Senate Filibusters Legislation to Enable Law Enforcement to More Effectively Combat Terrorism
WASHINGTON – Today, by a vote of 58-38, the Senate failed to move forward with consideration of an amendment that would enable the Federal Bureau of Investigation (FBI) to more quickly obtain the electronic transaction records of suspected terrorists. U.S. Senators Richard Burr (R-NC), Chairman of the Senate Intelligence Committee, and John McCain (R-AZ), Chairman of the Senate Armed Services Committee, offered the amendment on Monday evening.
“We must equip our law enforcement with the tools to combat terrorism, and I am disappointed that the Senate is currently at a stalemate even though the majority clearly supports this important amendment,” said Sen. Burr. “The threat posed by the Islamic State and other terror groups continues to grow and we must do all we can to provide our law enforcement officers and analysts the tools they need. The Central Intelligence Agency Director last week testified before my committee that the Islamic State has called for intensified attacks against the west. We cannot sit idly by while more Americans are endangered. I thank my cosponsors for their support and look forward to another opportunity for Congress to take action to enable law enforcement to protect Americans from the increasing terror threat.”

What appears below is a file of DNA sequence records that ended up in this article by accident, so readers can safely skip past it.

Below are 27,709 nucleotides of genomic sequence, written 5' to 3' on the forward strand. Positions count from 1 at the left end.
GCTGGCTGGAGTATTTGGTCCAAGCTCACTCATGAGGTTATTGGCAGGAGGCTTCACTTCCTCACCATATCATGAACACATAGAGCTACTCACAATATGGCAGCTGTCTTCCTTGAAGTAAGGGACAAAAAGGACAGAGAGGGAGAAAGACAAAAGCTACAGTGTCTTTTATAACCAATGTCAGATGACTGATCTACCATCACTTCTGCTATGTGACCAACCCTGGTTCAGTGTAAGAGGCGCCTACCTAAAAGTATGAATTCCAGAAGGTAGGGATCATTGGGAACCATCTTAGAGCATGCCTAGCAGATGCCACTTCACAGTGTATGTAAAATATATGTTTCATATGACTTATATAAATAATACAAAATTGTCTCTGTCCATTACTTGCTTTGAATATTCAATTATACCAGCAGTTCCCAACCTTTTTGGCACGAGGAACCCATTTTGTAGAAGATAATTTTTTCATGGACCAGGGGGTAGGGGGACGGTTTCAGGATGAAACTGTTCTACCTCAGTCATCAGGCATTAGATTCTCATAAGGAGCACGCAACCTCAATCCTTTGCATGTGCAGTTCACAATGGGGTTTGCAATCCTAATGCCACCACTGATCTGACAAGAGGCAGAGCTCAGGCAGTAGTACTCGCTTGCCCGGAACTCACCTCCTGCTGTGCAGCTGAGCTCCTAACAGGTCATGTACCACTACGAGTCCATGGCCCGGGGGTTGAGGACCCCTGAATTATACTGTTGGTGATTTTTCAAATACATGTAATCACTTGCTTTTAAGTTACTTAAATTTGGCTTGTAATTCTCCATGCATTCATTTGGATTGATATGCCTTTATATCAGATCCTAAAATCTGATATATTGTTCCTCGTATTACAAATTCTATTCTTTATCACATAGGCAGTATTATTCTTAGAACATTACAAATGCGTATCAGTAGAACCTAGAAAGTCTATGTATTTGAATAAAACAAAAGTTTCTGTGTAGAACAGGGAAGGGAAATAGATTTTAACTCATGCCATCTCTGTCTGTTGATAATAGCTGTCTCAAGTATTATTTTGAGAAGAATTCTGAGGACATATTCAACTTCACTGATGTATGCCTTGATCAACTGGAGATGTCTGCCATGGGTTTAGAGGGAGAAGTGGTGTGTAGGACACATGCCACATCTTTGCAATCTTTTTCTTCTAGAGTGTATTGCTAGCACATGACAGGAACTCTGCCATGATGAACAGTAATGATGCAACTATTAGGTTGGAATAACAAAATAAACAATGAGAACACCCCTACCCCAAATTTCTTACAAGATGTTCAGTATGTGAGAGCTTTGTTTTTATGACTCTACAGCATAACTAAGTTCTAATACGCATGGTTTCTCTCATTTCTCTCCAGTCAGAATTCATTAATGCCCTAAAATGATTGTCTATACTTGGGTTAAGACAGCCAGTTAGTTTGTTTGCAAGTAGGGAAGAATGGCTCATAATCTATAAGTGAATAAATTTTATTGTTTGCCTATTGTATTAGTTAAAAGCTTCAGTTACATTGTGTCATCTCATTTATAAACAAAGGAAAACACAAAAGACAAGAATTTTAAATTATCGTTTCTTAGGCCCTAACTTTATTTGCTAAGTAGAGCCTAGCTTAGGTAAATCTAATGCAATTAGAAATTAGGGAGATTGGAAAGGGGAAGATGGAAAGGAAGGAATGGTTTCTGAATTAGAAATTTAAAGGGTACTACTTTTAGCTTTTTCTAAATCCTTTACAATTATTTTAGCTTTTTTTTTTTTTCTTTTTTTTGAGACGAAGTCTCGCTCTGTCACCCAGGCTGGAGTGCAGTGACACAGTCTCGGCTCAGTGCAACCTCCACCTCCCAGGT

“I am grateful to Senator Burr for his leadership on these issues,” said Senator McCain. “It is disappointing that my colleagues in the Senate voted down our amendment to give law enforcement a counterterrorism authority that the FBI considers its number one priority. To be clear, this amendment would not have allowed the FBI access to the content of private messages, but would have given law enforcement the ability to look at non-content electronic communication transactional records in the course of a national security investigation, such as how much time a suspicious individual spends on a website. I will continue working to advance policies in the Senate to keep Americans safe. ”
The amendment clarifies the authorities of the FBI to allow it to obtain electronic communication transactional records in the course of national security investigations. Currently, the FBI can obtain these non-content transactional telephone records and financial records but not internet records due to conflicting legal interpretations, which is hamstringing the FBI’s ability to obtain important information in national security investigations. FBI Director James Comey has identified this provision as the FBI’s top legislative priority.
The amendment would also make permanent existing authorities under the Foreign Intelligence Surveillance Act that allow for the monitoring of non-U.S. citizen “lone wolf” terrorists, including ISIS-inspired terrorists who do not have direct connections to foreign terrorist organizations.
Senator Burr introduced similar legislation last year.
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